So the US military will now allow women to hold jobs in the front line units that do most of our fighting -- armor, artillery, infantry. The impetus for this move did not come from liberals in the White House or Congress, but from the service chiefs. This ought not to surprise anyone who knows the American military. For officers in particular, the military is a gigantic career ladder they spend their lives climbing, so the complaint of female officers that not being able to hold combat jobs was hurting their careers was bound to win out in the end. The services are also always short of people with certain vital skills, like speaking Arabic, and this move allows commanders more freedom to use women with such skills wherever they will do the most good.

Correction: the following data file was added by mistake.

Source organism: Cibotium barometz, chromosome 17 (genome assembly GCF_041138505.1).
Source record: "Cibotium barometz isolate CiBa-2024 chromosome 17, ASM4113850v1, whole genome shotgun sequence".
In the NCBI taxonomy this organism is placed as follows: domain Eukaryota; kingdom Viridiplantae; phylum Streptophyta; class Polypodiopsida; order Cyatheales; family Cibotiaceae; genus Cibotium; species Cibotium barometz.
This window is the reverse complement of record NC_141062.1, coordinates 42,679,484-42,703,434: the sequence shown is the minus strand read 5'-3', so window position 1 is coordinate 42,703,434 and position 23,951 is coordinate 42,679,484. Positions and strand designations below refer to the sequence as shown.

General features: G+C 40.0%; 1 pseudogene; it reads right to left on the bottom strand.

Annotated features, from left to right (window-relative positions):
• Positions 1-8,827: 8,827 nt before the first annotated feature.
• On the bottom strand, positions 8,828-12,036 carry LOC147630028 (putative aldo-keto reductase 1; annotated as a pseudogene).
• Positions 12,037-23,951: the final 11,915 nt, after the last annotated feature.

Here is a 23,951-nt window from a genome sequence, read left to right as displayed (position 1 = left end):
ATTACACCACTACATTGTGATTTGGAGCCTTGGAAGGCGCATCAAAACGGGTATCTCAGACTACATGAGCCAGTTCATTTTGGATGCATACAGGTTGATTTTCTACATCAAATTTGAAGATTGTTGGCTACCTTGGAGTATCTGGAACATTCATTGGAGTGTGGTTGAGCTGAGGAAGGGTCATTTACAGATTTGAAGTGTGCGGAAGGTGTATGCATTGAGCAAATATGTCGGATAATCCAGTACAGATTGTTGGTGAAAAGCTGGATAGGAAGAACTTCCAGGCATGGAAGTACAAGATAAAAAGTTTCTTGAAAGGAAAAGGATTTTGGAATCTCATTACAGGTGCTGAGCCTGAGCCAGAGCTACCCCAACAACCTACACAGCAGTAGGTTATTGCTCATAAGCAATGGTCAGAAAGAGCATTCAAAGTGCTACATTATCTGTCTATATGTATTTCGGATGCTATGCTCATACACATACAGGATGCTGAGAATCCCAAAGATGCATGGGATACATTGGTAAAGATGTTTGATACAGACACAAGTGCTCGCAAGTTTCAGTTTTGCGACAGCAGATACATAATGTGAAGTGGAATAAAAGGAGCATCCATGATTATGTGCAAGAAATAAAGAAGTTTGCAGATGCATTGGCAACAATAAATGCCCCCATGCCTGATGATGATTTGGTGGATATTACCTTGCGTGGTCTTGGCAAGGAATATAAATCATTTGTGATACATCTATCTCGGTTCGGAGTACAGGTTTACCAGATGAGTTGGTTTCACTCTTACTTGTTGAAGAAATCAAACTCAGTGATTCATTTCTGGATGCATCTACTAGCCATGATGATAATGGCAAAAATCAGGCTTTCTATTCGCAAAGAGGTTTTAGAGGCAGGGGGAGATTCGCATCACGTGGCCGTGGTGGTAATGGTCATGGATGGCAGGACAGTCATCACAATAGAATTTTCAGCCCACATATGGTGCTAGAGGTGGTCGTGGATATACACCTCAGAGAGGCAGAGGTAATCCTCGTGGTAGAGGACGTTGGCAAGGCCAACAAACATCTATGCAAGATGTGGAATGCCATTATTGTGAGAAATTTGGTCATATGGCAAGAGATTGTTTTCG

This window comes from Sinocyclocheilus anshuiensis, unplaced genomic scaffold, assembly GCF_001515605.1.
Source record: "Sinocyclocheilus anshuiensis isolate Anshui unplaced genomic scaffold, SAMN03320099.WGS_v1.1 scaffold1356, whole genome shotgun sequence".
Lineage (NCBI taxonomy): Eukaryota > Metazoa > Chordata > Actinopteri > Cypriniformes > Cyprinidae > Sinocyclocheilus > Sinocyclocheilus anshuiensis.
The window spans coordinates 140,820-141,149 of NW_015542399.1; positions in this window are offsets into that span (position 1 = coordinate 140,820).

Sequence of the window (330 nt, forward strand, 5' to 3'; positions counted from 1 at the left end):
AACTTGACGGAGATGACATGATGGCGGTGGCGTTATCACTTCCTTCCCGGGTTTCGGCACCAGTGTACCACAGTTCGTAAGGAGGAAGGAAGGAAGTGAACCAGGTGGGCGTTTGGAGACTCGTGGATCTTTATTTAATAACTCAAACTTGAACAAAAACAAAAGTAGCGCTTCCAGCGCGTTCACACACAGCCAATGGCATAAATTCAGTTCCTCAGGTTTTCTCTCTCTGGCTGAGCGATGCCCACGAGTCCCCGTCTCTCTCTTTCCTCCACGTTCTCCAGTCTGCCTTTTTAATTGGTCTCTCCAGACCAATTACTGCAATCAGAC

My emotional reaction to this change is no, no, no. I recognize, though, that I feel this way because war is not a reality to me. For me, it is a myth. In my mind war is where male courage was tested by blood and men formed bonds of heroic brotherhood, where ordinary citizens joined the Minutemen and the 20th Maine and risked death in defense of their freedom. For me the distinction between men who go to war and women who stay home is an archetype, something more spiritual or even erotic than political.
Is any of that relevant to government policy? I guess not. For most soldiers and sailors, most of the time, the military is a job. For officers, it is a career. For the nation, it is an instrument of policy. Not allowing women to aim cannons is discrimination, plain and simple. If the Army thinks that letting women aim cannons will help women get ahead and make our military stronger, who am I to speak against that? So I won't. I will simply wonder where the modern world is headed, and ponder what it means to make changes in the most ancient structures of civilization so the military career ladder will be more equitable.